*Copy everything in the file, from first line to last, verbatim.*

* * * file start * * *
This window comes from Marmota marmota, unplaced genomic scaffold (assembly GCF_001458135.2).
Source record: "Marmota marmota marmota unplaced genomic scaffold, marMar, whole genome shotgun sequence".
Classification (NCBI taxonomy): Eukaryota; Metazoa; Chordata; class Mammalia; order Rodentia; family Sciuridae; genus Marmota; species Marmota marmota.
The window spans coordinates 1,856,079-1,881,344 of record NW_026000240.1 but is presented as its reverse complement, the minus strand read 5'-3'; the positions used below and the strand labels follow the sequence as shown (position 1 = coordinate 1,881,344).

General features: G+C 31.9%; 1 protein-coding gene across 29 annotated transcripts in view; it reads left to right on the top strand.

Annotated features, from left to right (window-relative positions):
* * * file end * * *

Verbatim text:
This window comes from Marmota marmota, unplaced genomic scaffold (assembly GCF_001458135.2).
Source record: "Marmota marmota marmota unplaced genomic scaffold, marMar, whole genome shotgun sequence".
Classification (NCBI taxonomy): Eukaryota; Metazoa; Chordata; class Mammalia; order Rodentia; family Sciuridae; genus Marmota; species Marmota marmota.
The window spans coordinates 1,856,079-1,881,344 of record NW_026000240.1 but is presented as its reverse complement, the minus strand read 5'-3'; the positions used below and the strand labels follow the sequence as shown (position 1 = coordinate 1,881,344).

General features: G+C 31.9%; 1 protein-coding gene across 29 annotated transcripts in view; it reads left to right on the top strand.

Annotated features, from left to right (window-relative positions):